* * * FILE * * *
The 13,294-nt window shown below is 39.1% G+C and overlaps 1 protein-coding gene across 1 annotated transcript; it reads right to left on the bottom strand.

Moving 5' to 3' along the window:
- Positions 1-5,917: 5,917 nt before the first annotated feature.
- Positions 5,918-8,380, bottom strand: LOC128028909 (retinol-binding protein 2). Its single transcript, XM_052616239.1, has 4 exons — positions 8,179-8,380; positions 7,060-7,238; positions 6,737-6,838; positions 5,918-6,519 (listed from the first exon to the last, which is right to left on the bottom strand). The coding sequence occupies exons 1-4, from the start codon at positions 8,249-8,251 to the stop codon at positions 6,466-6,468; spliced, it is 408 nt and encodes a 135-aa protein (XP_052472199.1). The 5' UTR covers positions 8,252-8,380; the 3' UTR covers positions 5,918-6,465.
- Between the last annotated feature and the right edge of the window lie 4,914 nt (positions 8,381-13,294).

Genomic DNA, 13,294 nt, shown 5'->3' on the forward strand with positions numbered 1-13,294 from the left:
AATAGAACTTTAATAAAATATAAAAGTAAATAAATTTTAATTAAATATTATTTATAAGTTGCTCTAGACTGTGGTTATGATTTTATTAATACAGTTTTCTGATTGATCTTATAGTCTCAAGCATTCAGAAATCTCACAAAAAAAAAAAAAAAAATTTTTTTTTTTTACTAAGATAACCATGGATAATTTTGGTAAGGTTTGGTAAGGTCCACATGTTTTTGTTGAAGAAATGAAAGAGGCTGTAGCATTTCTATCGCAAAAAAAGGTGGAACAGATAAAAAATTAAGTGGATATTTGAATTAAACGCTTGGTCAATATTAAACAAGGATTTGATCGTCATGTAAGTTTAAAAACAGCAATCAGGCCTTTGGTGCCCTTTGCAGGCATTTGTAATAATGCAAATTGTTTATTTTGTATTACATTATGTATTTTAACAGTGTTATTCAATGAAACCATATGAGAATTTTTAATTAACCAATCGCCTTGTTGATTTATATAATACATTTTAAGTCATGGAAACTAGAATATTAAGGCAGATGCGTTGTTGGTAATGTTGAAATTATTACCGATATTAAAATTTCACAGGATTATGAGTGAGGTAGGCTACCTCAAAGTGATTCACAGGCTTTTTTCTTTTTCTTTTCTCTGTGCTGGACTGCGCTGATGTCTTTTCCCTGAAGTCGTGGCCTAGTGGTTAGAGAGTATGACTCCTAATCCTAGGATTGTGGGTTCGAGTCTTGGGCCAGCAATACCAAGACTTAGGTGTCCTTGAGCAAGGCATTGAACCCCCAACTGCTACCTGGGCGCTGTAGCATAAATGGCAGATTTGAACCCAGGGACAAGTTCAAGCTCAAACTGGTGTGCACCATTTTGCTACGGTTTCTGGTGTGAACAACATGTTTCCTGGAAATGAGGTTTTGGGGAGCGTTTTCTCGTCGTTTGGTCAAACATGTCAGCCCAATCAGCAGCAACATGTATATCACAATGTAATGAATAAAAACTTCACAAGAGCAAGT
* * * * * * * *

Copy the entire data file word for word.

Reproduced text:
The 13,294-nt window shown below is 39.1% G+C and overlaps 1 protein-coding gene across 1 annotated transcript; it reads right to left on the bottom strand.

Moving 5' to 3' along the window:
- Positions 1-5,917: 5,917 nt before the first annotated feature.
- Positions 5,918-8,380, bottom strand: LOC128028909 (retinol-binding protein 2). Its single transcript, XM_052616239.1, has 4 exons — positions 8,179-8,380; positions 7,060-7,238; positions 6,737-6,838; positions 5,918-6,519 (listed from the first exon to the last, which is right to left on the bottom strand). The coding sequence occupies exons 1-4, from the start codon at positions 8,249-8,251 to the stop codon at positions 6,466-6,468; spliced, it is 408 nt and encodes a 135-aa protein (XP_052472199.1). The 5' UTR covers positions 8,252-8,380; the 3' UTR covers positions 5,918-6,465.
- Between the last annotated feature and the right edge of the window lie 4,914 nt (positions 8,381-13,294).

Genomic DNA, 13,294 nt, shown 5'->3' on the forward strand with positions numbered 1-13,294 from the left:
AATAGAACTTTAATAAAATATAAAAGTAAATAAATTTTAATTAAATATTATTTATAAGTTGCTCTAGACTGTGGTTATGATTTTATTAATACAGTTTTCTGATTGATCTTATAGTCTCAAGCATTCAGAAATCTCACAAAAAAAAAAAAAAAAATTTTTTTTTTTTACTAAGATAACCATGGATAATTTTGGTAAGGTTTGGTAAGGTCCACATGTTTTTGTTGAAGAAATGAAAGAGGCTGTAGCATTTCTATCGCAAAAAAAGGTGGAACAGATAAAAAATTAAGTGGATATTTGAATTAAACGCTTGGTCAATATTAAACAAGGATTTGATCGTCATGTAAGTTTAAAAACAGCAATCAGGCCTTTGGTGCCCTTTGCAGGCATTTGTAATAATGCAAATTGTTTATTTTGTATTACATTATGTATTTTAACAGTGTTATTCAATGAAACCATATGAGAATTTTTAATTAACCAATCGCCTTGTTGATTTATATAATACATTTTAAGTCATGGAAACTAGAATATTAAGGCAGATGCGTTGTTGGTAATGTTGAAATTATTACCGATATTAAAATTTCACAGGATTATGAGTGAGGTAGGCTACCTCAAAGTGATTCACAGGCTTTTTTCTTTTTCTTTTCTCTGTGCTGGACTGCGCTGATGTCTTTTCCCTGAAGTCGTGGCCTAGTGGTTAGAGAGTATGACTCCTAATCCTAGGATTGTGGGTTCGAGTCTTGGGCCAGCAATACCAAGACTTAGGTGTCCTTGAGCAAGGCATTGAACCCCCAACTGCTACCTGGGCGCTGTAGCATAAATGGCAGATTTGAACCCAGGGACAAGTTCAAGCTCAAACTGGTGTGCACCATTTTGCTACGGTTTCTGGTGTGAACAACATGTTTCCTGGAAATGAGGTTTTGGGGAGCGTTTTCTCGTCGTTTGGTCAAACATGTCAGCCCAATCAGCAGCAACATGTATATCACAATGTAATGAATAAAAACTTCACAAGAGCAAGT